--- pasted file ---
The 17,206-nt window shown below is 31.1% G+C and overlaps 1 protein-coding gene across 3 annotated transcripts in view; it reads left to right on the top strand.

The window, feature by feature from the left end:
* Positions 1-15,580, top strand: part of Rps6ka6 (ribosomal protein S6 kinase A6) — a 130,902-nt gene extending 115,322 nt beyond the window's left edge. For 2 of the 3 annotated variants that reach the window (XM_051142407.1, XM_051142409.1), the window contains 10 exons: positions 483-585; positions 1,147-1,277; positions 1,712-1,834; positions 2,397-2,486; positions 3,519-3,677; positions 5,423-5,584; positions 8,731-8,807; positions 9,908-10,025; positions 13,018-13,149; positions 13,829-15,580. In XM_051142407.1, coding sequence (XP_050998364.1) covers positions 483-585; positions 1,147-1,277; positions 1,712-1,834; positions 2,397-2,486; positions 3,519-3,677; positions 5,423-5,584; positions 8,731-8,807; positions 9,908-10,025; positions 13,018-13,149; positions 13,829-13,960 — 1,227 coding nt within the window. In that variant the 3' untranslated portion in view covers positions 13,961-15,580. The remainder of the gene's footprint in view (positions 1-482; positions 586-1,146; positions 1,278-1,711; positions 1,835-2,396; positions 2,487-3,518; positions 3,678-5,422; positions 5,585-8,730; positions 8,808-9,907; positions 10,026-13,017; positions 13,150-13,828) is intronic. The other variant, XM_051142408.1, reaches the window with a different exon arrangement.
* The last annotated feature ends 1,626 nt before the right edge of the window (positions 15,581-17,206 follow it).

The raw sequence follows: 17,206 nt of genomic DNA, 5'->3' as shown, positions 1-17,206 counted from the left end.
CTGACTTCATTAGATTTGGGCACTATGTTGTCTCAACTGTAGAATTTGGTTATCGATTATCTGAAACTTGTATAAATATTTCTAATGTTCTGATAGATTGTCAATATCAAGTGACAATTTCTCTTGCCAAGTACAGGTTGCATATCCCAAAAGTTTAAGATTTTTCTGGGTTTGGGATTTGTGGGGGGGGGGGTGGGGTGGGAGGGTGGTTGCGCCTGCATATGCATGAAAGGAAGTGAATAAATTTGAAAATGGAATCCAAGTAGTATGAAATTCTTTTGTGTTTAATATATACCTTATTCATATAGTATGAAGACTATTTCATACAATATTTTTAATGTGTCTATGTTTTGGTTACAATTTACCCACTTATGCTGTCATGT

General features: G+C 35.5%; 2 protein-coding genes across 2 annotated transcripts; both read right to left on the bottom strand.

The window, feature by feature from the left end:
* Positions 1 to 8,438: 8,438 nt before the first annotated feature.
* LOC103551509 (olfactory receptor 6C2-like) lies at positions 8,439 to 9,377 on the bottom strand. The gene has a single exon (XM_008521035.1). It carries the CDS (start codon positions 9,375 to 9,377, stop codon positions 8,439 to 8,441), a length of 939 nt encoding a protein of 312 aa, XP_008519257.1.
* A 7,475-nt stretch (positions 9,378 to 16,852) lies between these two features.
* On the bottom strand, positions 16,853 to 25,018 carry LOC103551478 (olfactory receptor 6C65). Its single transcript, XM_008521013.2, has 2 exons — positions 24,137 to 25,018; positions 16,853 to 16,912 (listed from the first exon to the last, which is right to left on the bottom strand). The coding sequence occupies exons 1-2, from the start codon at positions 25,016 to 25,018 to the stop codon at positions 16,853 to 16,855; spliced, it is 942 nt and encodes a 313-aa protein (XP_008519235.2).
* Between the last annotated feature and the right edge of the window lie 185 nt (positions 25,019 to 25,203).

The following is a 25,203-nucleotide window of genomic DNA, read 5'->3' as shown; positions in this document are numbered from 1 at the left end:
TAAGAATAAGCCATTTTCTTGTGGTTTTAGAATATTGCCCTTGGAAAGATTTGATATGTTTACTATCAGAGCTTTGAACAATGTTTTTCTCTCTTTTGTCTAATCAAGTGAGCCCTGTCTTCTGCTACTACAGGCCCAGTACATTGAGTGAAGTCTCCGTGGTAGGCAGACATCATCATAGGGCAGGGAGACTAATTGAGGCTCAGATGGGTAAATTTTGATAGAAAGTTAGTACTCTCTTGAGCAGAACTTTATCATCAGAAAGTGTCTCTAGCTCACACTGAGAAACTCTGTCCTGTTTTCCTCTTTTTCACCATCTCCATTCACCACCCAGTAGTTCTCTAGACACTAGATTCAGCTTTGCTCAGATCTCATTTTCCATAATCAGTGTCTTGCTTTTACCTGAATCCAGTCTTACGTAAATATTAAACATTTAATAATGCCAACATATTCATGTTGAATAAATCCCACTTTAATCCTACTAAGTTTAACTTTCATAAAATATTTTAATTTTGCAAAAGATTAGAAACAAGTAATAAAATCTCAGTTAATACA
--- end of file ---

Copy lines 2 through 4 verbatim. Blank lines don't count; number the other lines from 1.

The window, feature by feature from the left end:
* Positions 1-15,580, top strand: part of Rps6ka6 (ribosomal protein S6 kinase A6) — a 130,902-nt gene extending 115,322 nt beyond the window's left edge. For 2 of the 3 annotated variants that reach the window (XM_051142407.1, XM_051142409.1), the window contains 10 exons: positions 483-585; positions 1,147-1,277; positions 1,712-1,834; positions 2,397-2,486; positions 3,519-3,677; positions 5,423-5,584; positions 8,731-8,807; positions 9,908-10,025; positions 13,018-13,149; positions 13,829-15,580. In XM_051142407.1, coding sequence (XP_050998364.1) covers positions 483-585; positions 1,147-1,277; positions 1,712-1,834; positions 2,397-2,486; positions 3,519-3,677; positions 5,423-5,584; positions 8,731-8,807; positions 9,908-10,025; positions 13,018-13,149; positions 13,829-13,960 — 1,227 coding nt within the window. In that variant the 3' untranslated portion in view covers positions 13,961-15,580. The remainder of the gene's footprint in view (positions 1-482; positions 586-1,146; positions 1,278-1,711; positions 1,835-2,396; positions 2,487-3,518; positions 3,678-5,422; positions 5,585-8,730; positions 8,808-9,907; positions 10,026-13,017; positions 13,150-13,828) is intronic. The other variant, XM_051142408.1, reaches the window with a different exon arrangement.
* The last annotated feature ends 1,626 nt before the right edge of the window (positions 15,581-17,206 follow it).